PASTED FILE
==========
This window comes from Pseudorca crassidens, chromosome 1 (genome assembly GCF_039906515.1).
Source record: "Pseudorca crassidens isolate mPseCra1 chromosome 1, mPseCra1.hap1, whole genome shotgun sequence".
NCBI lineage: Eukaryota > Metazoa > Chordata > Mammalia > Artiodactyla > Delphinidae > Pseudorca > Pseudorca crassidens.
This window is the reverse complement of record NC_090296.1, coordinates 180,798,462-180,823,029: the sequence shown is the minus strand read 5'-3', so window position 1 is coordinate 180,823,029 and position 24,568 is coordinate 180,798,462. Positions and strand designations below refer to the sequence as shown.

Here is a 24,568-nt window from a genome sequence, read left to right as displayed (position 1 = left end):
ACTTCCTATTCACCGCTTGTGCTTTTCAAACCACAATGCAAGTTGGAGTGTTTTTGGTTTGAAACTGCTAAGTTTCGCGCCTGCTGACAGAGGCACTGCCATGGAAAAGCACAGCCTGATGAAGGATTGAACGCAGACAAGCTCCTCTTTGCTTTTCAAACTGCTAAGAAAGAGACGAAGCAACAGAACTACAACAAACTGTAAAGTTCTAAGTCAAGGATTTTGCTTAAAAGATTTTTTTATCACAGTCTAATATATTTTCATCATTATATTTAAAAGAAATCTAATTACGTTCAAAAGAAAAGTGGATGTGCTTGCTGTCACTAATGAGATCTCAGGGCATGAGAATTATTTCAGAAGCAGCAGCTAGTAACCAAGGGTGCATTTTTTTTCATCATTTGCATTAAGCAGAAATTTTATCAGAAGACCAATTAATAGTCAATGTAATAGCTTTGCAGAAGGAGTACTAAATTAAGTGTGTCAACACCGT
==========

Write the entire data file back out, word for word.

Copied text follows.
This window comes from Pseudorca crassidens, chromosome 1 (genome assembly GCF_039906515.1).
Source record: "Pseudorca crassidens isolate mPseCra1 chromosome 1, mPseCra1.hap1, whole genome shotgun sequence".
NCBI lineage: Eukaryota > Metazoa > Chordata > Mammalia > Artiodactyla > Delphinidae > Pseudorca > Pseudorca crassidens.
This window is the reverse complement of record NC_090296.1, coordinates 180,798,462-180,823,029: the sequence shown is the minus strand read 5'-3', so window position 1 is coordinate 180,823,029 and position 24,568 is coordinate 180,798,462. Positions and strand designations below refer to the sequence as shown.

Here is a 24,568-nt window from a genome sequence, read left to right as displayed (position 1 = left end):
ACTTCCTATTCACCGCTTGTGCTTTTCAAACCACAATGCAAGTTGGAGTGTTTTTGGTTTGAAACTGCTAAGTTTCGCGCCTGCTGACAGAGGCACTGCCATGGAAAAGCACAGCCTGATGAAGGATTGAACGCAGACAAGCTCCTCTTTGCTTTTCAAACTGCTAAGAAAGAGACGAAGCAACAGAACTACAACAAACTGTAAAGTTCTAAGTCAAGGATTTTGCTTAAAAGATTTTTTTATCACAGTCTAATATATTTTCATCATTATATTTAAAAGAAATCTAATTACGTTCAAAAGAAAAGTGGATGTGCTTGCTGTCACTAATGAGATCTCAGGGCATGAGAATTATTTCAGAAGCAGCAGCTAGTAACCAAGGGTGCATTTTTTTTCATCATTTGCATTAAGCAGAAATTTTATCAGAAGACCAATTAATAGTCAATGTAATAGCTTTGCAGAAGGAGTACTAAATTAAGTGTGTCAACACCGT